Article by Tristian Goik.
The New York International Children’s Film Festival added several surprise screenings, and I opted to buy a ticket for “The Monkey King,” so I could enjoy a nice 3D movie without the hassle of having to help other people. I love being a volunteer, don’t get me wrong, but I decided to cut through the moral red tape of the situation by just putting some money down. Also, have you ever sat in the seats at Walter Reade Theater? Anyway, the movie that I expected to be a fun useless romp turned out to be a National Chinese Treasure and there was a Q&A with imported directors to boot.
“The Monkey King: Uproar in Heaven” [re-translated from 大闹天宫/ Dà nào tiān gong / Havoc in Heaven] is a remake of the classic 1960s movie. Wan Guchan and Wai Laiming were two of four Chinese animation brothers who created China’s first feature length animated film “Princess Iron Fan” (1941). They were inspired by the recent release of Disney’s “Snow White” and the Wan brothers started to plan production on “The Monkey King.” Unfortunately for them, history got in the way. It wasn’t until after the 2nd Sino-Japanese war and the Chinese Civil war that they were able to eventually finish the movie. It was the last animated feature completed before the Cultural Revolution.
“The Monkey King” is a beloved film of many people, and the old crappy version is on YouTube. Surprisingly, I can’t locate an official website for the new film, or the old one, and IMDB isn’t really caught up with it either, but these are not real concerns. The important thing is this: the film was converted into 16:9 HD 3D! It was already in color but now its FULL BLAZING COLOR. There were audible gasps of delight during the first opening tracking shot through the kingdom of heaven.
A brief synopsis: Sun Wukong the Monkey King is having a gay old time with his cute little monkeys; they run around in trees eating fruit and practice ninja skills. Sun wants to show them how it’s really done and in an exorbitant display of swordsmanship he breaks his favorite sword! An old monkey man tells him he could probably get a better sword next door at the Dragon King’s house. Sun visits the Dragon king and ends up taking the best weapon ever, the As-You-Will-Cudgel (which I recognized from Naruto…). The cudgel also happens to be the source of peace for the Dragon Kingdom, but Monkey King doesn’t care because he is all-powerful. So the Dragon King decides to sue him for stealing his cudgel, and takes him to court with the Celestial Emperor.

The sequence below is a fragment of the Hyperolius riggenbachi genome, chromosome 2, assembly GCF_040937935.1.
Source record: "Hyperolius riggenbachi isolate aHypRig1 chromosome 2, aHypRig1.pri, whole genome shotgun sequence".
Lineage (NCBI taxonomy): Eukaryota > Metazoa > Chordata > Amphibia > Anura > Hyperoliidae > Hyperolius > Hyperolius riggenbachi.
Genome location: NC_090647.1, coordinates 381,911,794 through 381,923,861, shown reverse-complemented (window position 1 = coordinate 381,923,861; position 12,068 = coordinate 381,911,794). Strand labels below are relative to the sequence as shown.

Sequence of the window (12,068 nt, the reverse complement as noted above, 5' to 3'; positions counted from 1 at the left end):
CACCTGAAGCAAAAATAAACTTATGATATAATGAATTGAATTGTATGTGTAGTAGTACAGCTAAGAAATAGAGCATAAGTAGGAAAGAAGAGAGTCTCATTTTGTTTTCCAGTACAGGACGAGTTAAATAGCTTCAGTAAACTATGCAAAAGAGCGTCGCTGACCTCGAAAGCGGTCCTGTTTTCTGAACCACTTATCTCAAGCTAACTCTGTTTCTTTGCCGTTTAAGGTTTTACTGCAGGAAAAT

The rest of the film follows the Monkey King, as he foils the Imperials Court’s attempts to subdue him with their meaningless human jobs and titles. The story is a strong frame for intricate character design and an animation style that is foreign to the American Eye. The animation is heavily influenced by Beijing opera. The key poses are stylized ritual/dance positions. Hundreds of years ago someone decided what a flying pose was, or a pose to balance on a flower petal, and these positions were animated with a few slight adjustments. It made the Monkey King move with a certain grace that I couldn’t quite place until I just decided the film was part-ballet.
The best part of the movie was the battle between the Monkey King and Nezha. It is a battle of wits, weapons and transmogrification.
After the screening there was a Q&A with the directors Su Da and Chen Zhihong. They were expressly flown in from China to the festival to talk! Unfortunately, they only had time for a few questions, since everything needed to be translated into Mandarin. One woman asked the directors why they made a movie in which the Monkey King seems fun and lovable when every story SHE’S heard of says the Monkey King is a terrible horrible animal. The answer is… that’s how the original film was written, so they don’t see why they should change it now. I was lucky enough to ask a question: “Do you believe in the story of the Monkey King, and did he drive you to become more passionate animators?” The answer to that was… these directors are fan boys and girls! Otakuuuu. They just loved that old movie so much that they worked extremely hard to create a spectacular new version for today’s audiences. Even as a 2D film, it is easy to see how millions of kids today can fall for the Monkey King.
When I first learned that it was a restoration (after the screening) I thought briefly about Bill Plympton’s restored McCay film. Were there angry Chinese nationalists who didn’t want the movie restored? I also thought about “Crack Sunflower Seeds” by Wang Po. Wang Po made a political web-animation that was obviously about Ai Wei-Wei’s arrest. Wang Po ended up being censored and feared for the safety of his family. “The Monkey King” is a story about not letting yourself be defined by authority. A curious concept to be revived in modern China, but perhaps it is a sign of Hope and Change. Isn’t it amazing how great animation can inspire people, and nations?